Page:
This year the 401(k) contribution limit was raised from $18,000 to $18,500. This increase also applies to 403(b)s, the majority of 457 plans and the federal government Thrift Savings Plan for 2018.
The feds didn’t change the limit for catch-up contributions for employees ages 50 and over, however. That amount still is $6,000.
Contribution limits for traditional and Roth IRA plans also stayed flat at $5,500, with catch-up contributions of $1,000 for those 50 and over.
For those covered by a workplace retirement plan such as a 401(k), the income ranges for IRA deduction phaseouts also changed for 2018.
For single taxpayers with a workplace retirement plan, the deduction is phased out for those making $63,000 to $73,000, up from $62,000 to $72,000.
For married couples filing jointly, where the IRA contributor is covered by a workplace plan, the income phaseout range rises to $101,000 to $121,000, from a range of $99,000 to $119,000.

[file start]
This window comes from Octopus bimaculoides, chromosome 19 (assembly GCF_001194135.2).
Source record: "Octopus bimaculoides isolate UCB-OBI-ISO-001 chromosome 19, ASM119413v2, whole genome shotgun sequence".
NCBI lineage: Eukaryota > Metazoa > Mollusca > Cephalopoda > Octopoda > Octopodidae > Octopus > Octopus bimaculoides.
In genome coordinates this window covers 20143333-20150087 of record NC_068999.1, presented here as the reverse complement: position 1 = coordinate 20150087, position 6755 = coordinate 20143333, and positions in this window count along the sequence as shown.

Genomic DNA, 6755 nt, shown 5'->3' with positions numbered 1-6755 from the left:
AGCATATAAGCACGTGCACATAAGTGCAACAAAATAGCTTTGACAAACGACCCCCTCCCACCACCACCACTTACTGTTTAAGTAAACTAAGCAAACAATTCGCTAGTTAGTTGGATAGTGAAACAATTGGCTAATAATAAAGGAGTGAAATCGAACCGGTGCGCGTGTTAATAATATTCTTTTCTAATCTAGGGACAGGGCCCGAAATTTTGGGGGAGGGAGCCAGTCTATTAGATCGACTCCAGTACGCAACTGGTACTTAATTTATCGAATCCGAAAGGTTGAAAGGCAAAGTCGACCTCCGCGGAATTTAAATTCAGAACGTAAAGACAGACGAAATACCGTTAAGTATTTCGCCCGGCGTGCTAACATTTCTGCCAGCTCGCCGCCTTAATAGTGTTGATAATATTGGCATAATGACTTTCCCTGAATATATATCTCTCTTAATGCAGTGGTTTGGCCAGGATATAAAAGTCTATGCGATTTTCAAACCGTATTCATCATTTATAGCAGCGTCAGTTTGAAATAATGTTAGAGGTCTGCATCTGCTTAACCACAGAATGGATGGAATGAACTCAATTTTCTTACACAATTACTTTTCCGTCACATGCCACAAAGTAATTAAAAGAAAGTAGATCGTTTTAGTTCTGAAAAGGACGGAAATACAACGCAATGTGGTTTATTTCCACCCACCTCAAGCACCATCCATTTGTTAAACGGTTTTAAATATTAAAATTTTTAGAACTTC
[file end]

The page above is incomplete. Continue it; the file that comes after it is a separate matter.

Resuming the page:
And for couples where the individual contributor is not covered by a plan, but their spouse is, the income phaseout range climbs to $189,000 to $199,000 from $186,000 to $196,000.
For those covered by a workplace retirement plan such as a 401(k), the income ranges for IRA deduction phaseouts also changed this year:
For single taxpayers, the phaseout range is now $120,000 to $135,000, up from $118,000 to $133,000.
And for married couples filing jointly, the income phase-out range is $189,000 to $199,000, up from $186,000 to $196,000.
Each year, the IRS assesses contribution limits for pension plans and retirement saving accounts to accommodate for cost of living adjustments.